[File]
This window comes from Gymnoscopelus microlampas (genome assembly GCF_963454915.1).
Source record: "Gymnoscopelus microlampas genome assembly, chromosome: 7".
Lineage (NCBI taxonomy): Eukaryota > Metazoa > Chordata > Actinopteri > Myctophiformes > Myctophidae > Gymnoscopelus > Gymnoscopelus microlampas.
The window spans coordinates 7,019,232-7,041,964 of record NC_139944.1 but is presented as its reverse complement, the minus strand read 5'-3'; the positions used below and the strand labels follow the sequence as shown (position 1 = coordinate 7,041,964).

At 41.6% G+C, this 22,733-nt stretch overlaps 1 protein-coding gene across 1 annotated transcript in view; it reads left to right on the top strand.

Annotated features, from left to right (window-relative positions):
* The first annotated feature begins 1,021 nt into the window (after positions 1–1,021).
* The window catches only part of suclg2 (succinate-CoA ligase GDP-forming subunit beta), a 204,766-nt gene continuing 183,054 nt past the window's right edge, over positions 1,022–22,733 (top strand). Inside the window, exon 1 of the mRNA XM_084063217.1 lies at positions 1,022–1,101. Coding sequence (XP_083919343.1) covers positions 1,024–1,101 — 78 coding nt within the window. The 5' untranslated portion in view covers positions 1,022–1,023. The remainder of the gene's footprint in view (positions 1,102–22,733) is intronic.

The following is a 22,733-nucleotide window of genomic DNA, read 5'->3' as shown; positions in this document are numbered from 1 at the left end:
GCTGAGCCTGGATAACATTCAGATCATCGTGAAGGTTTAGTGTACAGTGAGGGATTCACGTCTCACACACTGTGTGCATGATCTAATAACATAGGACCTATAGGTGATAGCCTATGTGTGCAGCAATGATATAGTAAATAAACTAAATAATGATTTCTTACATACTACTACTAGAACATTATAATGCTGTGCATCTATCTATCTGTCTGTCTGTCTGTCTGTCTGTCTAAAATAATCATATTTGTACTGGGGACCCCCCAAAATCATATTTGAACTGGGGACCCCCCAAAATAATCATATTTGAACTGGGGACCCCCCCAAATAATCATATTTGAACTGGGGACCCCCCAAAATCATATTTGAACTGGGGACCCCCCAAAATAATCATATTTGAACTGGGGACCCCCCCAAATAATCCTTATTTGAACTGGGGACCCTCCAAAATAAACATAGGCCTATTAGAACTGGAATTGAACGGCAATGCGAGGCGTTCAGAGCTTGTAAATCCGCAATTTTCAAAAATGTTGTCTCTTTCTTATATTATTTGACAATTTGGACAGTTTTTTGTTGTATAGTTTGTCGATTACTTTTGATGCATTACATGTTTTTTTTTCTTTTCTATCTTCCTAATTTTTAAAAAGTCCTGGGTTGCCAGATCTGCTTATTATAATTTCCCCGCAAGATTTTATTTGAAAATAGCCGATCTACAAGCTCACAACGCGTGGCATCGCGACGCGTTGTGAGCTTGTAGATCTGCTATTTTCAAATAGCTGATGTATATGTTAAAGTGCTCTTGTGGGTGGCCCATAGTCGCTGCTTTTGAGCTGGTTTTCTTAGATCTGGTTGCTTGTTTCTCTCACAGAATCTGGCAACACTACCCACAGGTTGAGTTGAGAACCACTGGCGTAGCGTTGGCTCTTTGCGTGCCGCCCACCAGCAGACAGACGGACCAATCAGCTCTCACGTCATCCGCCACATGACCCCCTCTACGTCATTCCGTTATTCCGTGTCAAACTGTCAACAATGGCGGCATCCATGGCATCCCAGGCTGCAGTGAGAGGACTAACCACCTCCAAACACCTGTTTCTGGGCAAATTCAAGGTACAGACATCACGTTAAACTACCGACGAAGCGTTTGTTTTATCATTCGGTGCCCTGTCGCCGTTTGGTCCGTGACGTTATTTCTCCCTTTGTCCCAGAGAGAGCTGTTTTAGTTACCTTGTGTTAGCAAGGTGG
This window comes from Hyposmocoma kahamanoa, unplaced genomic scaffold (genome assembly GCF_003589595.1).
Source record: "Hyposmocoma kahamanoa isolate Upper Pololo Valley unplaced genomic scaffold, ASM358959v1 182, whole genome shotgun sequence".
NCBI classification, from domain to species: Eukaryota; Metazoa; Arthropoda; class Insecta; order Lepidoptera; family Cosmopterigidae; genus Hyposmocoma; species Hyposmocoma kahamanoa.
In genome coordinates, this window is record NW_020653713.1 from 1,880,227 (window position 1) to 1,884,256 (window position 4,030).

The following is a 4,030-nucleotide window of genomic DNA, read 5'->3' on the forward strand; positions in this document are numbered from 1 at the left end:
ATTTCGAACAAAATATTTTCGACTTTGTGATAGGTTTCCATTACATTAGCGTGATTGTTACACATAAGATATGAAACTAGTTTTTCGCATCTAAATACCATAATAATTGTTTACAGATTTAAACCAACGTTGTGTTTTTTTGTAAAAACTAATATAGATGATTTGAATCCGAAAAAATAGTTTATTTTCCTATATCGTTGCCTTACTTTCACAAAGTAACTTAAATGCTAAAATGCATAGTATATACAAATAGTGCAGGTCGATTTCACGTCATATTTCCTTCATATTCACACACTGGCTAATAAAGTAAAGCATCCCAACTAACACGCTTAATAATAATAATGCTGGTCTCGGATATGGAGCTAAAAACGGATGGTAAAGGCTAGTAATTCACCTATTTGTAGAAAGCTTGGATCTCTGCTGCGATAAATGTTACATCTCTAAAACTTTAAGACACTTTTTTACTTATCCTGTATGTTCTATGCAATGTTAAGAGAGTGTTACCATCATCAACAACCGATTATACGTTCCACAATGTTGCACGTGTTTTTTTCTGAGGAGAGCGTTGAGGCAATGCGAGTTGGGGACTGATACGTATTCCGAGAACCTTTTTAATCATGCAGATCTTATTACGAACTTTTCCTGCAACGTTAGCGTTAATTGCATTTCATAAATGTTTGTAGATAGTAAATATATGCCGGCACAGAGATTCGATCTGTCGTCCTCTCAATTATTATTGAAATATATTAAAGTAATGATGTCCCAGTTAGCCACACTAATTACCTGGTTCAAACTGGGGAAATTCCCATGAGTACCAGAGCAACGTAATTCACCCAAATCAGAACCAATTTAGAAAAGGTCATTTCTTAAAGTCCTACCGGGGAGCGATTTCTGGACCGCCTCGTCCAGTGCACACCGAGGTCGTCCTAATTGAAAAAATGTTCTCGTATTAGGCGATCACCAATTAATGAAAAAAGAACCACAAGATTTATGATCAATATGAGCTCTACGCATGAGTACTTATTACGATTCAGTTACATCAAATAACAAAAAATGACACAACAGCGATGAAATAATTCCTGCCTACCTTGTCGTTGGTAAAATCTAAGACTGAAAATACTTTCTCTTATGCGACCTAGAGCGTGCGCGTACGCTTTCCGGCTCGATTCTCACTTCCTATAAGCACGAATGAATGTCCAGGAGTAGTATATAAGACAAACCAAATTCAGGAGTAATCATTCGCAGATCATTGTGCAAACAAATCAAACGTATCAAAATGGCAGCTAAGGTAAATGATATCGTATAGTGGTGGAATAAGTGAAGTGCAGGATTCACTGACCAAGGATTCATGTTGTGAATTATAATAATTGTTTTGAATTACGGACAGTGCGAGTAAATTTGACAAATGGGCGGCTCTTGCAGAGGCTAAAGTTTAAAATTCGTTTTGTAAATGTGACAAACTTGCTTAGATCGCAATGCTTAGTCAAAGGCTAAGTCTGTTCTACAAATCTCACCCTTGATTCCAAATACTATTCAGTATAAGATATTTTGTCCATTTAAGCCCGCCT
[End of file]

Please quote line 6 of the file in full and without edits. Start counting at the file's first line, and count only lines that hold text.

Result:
Annotated features, from left to right (window-relative positions):